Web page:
Landmark bid for partially-secret hearing on Omagh bomb
A LANDMARK bid for a partially-secret hearing over intelligence gathered on the Omagh bombing has begun at the High Court.
Lawyers for the British government are arguing that national security-sensitive material is suitable for an application to hold a closed material procedure (CMP).
The move on Thursday forms part of a legal challenge to Secretary of State Theresa Villiers' refusal to hold a public inquiry into the atrocity.
Michael Gallagher, whose son Aiden was among those killed by the Real IRA the August 1998, is seeking to have her decision judicially reviewed.
The case centres on claims that a range of intelligence from British security agents, MI5 and RUC officers could have been drawn together to prevent the attack.
An alleged gap in the information relates to any monitoring of the bomb and scout cars as they crossed the border into Omagh on the day of the outrage.
But lawyers for the Secretary of State are seeking a CMP in advance of the legal challenge being heard in full.
That process, under powers contained in the Justice and Security Act 2013, would examine whether public disclosure of some information would be damaging to national security.
It would involve intelligence documents being assessed by a judge and a special advocate barrister appointed to protect the rights of Mr Gallagher while he is shut out of the hearing.
The first stage involves deciding if the case is suitable for a CMP application.
Following an initial open session, Mr Justice Maguire is now sitting in private to consider the issues.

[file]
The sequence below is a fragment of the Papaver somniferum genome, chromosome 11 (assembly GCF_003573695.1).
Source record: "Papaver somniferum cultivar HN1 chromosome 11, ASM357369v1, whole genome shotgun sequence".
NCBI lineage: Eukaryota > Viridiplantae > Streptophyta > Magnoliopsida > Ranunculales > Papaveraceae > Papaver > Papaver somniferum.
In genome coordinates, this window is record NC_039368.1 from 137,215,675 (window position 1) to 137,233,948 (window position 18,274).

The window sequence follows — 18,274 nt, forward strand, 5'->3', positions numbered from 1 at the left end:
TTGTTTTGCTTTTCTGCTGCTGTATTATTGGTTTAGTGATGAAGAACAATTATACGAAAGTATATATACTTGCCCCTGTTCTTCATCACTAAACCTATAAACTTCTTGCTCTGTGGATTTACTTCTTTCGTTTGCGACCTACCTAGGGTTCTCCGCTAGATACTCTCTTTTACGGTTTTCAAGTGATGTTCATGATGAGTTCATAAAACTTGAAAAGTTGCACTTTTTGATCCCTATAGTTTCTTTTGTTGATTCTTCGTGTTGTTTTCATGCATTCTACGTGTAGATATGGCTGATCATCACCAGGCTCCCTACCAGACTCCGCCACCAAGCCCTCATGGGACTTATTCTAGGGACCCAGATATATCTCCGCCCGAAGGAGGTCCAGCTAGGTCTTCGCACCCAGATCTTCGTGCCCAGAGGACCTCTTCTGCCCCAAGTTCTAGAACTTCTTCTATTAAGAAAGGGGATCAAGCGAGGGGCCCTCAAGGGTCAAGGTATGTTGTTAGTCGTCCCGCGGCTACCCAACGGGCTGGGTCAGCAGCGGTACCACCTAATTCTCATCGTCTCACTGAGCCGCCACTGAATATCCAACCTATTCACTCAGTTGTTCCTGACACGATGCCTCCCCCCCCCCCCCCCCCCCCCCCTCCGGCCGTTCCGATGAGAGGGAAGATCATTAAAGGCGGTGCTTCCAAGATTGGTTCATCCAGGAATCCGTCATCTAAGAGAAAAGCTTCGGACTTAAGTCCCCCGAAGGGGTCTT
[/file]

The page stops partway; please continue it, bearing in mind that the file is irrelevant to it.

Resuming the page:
The application represents the first such legal bid in judicial review proceedings in Northern Ireland.
Ahead of the hearing a sample of the closed material was gathered and stored at a secure location away from the Royal Courts of Justice.
Barrister David Scoffield QC has been appointed as special advocate to represent Mr Gallagher's interests.
He can attend private hearings and examine the closed material which the bereaved father has no access to.
Mr Gallagher launched his legal action after Ms Villiers rejected calls for a public investigation in September 2013.
She decided instead that a probe by Police Ombudsman Michael Maguire was the best way to address any outstanding issues.
In October 2014 Dr Maguire published a report where he found RUC Special Branch withheld some intelligence information from detectives hunting the bombers.
Central to the judicial review challenge is a contention that the British government has a duty under Article 2 of the European Convention on Human Rights to protect lives and investigate the bombing.
The case continues.